The somatically preoccupied patient in primary care: use of attachment theory to strengthen physician-patient relationships
Miller, Robert C
MetadataShow full item record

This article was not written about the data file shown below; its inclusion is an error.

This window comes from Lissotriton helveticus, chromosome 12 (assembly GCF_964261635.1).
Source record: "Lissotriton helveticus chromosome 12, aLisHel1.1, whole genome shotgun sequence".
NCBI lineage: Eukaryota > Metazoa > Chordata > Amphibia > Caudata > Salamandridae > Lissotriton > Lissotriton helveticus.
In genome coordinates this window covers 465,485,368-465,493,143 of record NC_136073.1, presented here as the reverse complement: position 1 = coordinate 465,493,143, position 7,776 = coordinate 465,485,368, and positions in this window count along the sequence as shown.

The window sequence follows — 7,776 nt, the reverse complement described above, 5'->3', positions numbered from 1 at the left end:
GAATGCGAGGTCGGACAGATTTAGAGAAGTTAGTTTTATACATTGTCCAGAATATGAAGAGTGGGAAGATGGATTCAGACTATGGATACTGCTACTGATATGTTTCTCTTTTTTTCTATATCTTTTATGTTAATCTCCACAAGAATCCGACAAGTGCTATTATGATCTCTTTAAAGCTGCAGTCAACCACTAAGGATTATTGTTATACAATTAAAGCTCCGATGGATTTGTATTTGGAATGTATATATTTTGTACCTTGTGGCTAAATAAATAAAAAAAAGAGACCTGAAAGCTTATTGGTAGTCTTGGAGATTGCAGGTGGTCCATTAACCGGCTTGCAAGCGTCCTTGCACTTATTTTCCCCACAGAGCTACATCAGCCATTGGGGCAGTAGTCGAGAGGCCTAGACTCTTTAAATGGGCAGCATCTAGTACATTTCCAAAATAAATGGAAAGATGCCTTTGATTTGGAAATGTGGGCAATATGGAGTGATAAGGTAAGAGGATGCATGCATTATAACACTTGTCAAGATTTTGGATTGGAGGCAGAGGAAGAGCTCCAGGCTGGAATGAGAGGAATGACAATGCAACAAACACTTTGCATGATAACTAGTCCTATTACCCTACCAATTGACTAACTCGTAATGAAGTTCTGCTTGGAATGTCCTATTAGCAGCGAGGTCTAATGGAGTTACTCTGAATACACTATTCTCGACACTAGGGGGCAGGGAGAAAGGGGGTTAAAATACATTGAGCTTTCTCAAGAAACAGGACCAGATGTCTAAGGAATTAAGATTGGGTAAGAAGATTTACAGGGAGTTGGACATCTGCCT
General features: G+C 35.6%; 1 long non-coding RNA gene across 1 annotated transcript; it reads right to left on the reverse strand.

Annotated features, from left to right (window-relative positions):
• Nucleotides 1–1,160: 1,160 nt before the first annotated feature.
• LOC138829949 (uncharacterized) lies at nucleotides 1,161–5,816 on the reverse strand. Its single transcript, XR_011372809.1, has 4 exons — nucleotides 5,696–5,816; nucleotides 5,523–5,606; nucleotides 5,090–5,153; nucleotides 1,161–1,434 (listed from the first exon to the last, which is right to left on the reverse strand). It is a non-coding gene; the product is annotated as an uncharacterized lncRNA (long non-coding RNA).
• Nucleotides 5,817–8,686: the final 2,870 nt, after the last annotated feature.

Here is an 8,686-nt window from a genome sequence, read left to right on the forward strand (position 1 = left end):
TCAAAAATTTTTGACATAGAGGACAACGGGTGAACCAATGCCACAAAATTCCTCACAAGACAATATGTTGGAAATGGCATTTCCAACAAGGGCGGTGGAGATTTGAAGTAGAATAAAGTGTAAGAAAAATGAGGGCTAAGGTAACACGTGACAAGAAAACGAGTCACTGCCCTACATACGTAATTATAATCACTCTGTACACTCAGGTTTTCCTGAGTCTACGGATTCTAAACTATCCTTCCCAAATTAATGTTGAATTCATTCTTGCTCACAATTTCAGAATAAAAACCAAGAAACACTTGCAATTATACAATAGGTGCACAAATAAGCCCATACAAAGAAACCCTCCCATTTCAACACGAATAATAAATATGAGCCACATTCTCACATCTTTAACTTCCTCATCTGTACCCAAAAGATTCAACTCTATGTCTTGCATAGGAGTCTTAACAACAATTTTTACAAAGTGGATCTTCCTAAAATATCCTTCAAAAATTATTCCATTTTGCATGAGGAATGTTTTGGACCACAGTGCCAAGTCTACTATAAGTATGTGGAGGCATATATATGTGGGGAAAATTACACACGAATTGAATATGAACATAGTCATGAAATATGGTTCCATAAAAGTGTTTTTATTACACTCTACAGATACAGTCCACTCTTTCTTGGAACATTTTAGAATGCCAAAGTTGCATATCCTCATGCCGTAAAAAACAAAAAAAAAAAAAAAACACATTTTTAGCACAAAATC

Background Individuals with somatic preoccupation constitute a substantial number of primary care patients. Somatically preoccupied patients are challenging to primary care physicians for several reasons including patient complaints consuming a great deal of physician time, expense to diagnose and treat and strain on the physician-patient relationship. This paper examines and discusses how disruptions in early attachment relationships such as often occurs when a female is a victim of child sexual abuse may result in somatic preoccupation in adulthood. Treatment utilizing attachment theory Attachment theory provides a useful framework for primary care physicians to conceptualize somatic preoccupation. Utilization and containment techniques grounded in an understanding of attachment dynamics aid the physician in developing a sound physician-patient relationship. Successfully engaging the patient in treatment prevents misunderstandings that frequently derail medical care for somatically preoccupied patients.